So, how to gauge compensation in such diverse situations? How to get a sense of where you stand in relation to colleagues throughout the profession? How do your demographics match up to other imagers?

The new OPS salary survey, which was designed to be specific for those who do ophthalmic imaging, is a way to collect information about all of us in a usable form that can be referred to when negotiating for new employment, wage increases, or job re-classifications. It includes not just salary information, but geographic locations, and workplace scenarios, just as the Bureau of Labor Statistics includes in its surveys. All of this information has an impact when comparing Job A with Job B. The more participants we have in the survey, the bigger the data pool, the more comprehensive the information, and the greater the benefit to all of us.


This is where the individual making the difference comes in!

It is easy to find the salary survey – the link and a short explanation are featured on the home page of the OPS website, Since we want the survey to be answered by and available to everyone who does ophthalmic imaging, not just OPS members, you don’t need to log onto the website to participate in the survey.

As it says on the website, it takes about 10 minutes to complete the survey. Happily, our wonderful website allows us to do surveys, but it is not a perfect system – if you have to leave to do patient care, the webpage may "timeout”, the survey will be incomplete and you will have to start over. So if you can, select a time when you have a few uninterrupted minutes to devote to completing this important task. The results will be available to everyone in the coming months.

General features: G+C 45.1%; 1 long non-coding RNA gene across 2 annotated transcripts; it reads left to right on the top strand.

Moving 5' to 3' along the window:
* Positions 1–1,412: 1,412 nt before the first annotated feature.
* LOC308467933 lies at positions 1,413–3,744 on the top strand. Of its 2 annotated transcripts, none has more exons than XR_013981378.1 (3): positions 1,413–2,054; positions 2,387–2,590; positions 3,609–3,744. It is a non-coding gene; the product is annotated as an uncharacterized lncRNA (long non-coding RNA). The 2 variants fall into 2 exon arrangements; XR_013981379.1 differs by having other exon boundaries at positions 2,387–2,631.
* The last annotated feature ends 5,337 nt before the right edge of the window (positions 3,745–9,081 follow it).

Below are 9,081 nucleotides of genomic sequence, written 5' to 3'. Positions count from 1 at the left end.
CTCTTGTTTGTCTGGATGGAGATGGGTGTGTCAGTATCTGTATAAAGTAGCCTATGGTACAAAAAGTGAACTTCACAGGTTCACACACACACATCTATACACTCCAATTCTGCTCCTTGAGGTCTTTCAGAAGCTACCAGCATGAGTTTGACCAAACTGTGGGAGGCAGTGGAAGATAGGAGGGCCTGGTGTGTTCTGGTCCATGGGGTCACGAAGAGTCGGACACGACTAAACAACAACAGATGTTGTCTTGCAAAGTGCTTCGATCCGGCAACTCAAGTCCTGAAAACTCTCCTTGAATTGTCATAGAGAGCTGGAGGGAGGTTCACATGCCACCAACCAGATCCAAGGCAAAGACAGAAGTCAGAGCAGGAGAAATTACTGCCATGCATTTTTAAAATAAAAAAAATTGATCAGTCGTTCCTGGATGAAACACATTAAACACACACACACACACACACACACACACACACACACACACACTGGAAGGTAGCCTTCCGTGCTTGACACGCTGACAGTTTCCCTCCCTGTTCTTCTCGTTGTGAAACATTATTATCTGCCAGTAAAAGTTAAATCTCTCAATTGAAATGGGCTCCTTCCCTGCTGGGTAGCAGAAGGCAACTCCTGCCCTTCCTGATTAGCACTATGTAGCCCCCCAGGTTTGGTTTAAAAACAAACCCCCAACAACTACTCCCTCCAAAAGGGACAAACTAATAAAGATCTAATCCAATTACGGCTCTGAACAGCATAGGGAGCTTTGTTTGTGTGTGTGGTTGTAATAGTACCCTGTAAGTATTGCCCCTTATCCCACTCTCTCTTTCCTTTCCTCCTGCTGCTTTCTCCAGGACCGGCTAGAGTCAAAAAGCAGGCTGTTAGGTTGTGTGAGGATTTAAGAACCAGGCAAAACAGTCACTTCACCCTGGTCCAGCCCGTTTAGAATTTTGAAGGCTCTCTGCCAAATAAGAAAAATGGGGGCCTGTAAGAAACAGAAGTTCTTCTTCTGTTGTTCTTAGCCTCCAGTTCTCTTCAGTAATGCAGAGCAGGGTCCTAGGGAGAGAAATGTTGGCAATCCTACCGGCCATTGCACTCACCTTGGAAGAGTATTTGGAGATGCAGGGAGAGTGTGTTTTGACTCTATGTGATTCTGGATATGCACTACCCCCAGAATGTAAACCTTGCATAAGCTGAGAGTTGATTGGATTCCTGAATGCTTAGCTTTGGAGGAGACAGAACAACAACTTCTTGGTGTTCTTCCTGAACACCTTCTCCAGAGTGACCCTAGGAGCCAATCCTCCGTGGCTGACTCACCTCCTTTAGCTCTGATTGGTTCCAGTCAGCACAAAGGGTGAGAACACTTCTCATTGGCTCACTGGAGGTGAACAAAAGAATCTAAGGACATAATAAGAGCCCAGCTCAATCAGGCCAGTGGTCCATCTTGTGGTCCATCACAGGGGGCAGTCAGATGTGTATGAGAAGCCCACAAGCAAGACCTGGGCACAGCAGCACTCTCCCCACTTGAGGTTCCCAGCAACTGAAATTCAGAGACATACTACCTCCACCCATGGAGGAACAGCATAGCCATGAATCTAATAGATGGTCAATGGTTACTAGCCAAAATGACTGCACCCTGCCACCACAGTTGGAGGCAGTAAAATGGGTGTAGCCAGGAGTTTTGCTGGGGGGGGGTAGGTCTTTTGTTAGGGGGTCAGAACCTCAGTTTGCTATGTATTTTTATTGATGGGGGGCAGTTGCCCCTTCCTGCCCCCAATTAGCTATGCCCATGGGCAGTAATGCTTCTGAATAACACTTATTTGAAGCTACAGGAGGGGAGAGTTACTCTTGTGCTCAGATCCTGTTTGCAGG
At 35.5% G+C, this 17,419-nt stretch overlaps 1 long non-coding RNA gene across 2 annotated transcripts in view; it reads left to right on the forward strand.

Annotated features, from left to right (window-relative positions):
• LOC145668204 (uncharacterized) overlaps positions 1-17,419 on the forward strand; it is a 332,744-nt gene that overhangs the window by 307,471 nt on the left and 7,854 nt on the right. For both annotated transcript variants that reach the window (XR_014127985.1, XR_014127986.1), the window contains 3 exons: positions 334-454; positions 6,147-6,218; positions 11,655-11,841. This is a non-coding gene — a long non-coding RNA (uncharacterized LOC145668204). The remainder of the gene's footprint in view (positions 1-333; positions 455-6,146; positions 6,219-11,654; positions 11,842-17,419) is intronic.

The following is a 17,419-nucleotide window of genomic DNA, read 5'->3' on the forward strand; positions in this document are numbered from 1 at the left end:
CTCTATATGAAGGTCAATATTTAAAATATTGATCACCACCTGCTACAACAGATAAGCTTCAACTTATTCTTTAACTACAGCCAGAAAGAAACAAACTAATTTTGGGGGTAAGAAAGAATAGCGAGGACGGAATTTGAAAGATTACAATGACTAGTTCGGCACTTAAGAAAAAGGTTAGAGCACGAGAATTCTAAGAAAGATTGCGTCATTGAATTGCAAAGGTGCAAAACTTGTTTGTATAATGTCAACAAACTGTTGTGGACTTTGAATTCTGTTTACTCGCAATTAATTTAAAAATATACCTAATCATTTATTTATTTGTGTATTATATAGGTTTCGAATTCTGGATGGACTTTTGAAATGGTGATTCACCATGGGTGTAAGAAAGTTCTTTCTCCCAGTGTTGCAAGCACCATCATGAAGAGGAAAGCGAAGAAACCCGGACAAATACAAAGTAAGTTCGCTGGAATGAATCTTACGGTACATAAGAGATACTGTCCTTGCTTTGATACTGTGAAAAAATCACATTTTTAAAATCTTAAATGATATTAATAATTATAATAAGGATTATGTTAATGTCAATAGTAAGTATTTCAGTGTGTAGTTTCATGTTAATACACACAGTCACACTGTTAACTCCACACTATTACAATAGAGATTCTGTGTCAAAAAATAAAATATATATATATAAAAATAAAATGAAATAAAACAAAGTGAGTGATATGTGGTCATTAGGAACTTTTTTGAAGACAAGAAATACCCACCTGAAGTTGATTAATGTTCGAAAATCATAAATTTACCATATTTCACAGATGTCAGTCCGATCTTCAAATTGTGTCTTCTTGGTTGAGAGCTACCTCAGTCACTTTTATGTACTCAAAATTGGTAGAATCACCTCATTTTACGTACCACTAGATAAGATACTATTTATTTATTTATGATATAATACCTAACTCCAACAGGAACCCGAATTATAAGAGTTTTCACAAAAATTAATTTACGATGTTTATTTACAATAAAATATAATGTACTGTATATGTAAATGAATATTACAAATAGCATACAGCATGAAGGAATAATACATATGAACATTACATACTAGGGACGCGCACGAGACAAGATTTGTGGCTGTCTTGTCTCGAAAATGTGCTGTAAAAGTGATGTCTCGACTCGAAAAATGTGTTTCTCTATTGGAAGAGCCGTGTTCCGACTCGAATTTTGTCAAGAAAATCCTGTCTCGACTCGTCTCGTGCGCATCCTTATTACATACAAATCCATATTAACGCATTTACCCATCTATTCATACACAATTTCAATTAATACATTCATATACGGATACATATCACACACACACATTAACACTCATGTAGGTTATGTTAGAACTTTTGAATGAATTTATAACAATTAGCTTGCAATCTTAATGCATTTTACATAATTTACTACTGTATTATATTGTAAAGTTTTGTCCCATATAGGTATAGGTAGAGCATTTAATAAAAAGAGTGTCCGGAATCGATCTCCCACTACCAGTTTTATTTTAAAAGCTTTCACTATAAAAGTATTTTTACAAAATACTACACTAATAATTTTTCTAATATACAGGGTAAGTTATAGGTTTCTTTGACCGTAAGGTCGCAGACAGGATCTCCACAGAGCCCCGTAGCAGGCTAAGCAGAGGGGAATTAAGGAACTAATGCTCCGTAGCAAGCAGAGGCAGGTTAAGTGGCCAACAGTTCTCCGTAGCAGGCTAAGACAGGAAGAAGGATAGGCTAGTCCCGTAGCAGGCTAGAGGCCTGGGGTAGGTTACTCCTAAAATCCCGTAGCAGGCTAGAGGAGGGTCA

So far, there has been great response to the survey, but it’s not complete if your information is not included in the results! Please spread the word to your non-OPS imaging friends!

I really love this quote by President Kennedy – especially the "every person should try” part! Please take that to heart and join us to make this salary survey the most complete, and therefore, the most meaningful survey yet.


And while you are on the website, be sure to look around and see all the exciting things that are happening in the OPS. Education, photo competitions, forums, blogs, Facebook connections – something for everyone!



Tags:  blog  cute  education  Interactive  Meaningful Use  PDC  Professional Development Committee  Professionalism  research  Salary  school  Study  Survey  Tips 

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Posted By Hillary Bernard, Friday, April 26, 2013
Updated: Friday, April 26, 2013

Who hasn’t been asked "what’s it like to have” fill in the blank… When working with eyes, whether imaging them or making prescription lenses, everyone assumes you know what it’s like to be blind or to have certain diseases. How can we describe to someone what it is in fact like to have a degenerative disease that we have never experienced?

As imagers, we can describe the physical characteristics, the part that the curious person generally isn’t so curious about. Want to know about ARMD? Sure, I can describe what it looks like from MY eyes when imaging it. I can describe the process and breakdown of the retina and how it affects Bruch’s membrane or the RPE; but what it really looks like from the patient’s perspective? Luckily, I am at a loss.

But now technology has a way of keeping up with us! The Braille Institute has come up with an app called VisionSim that allows you to "see” with certain diseases. Using your camera on your phone or other device, it simulates what the world would look like at different stages of disease.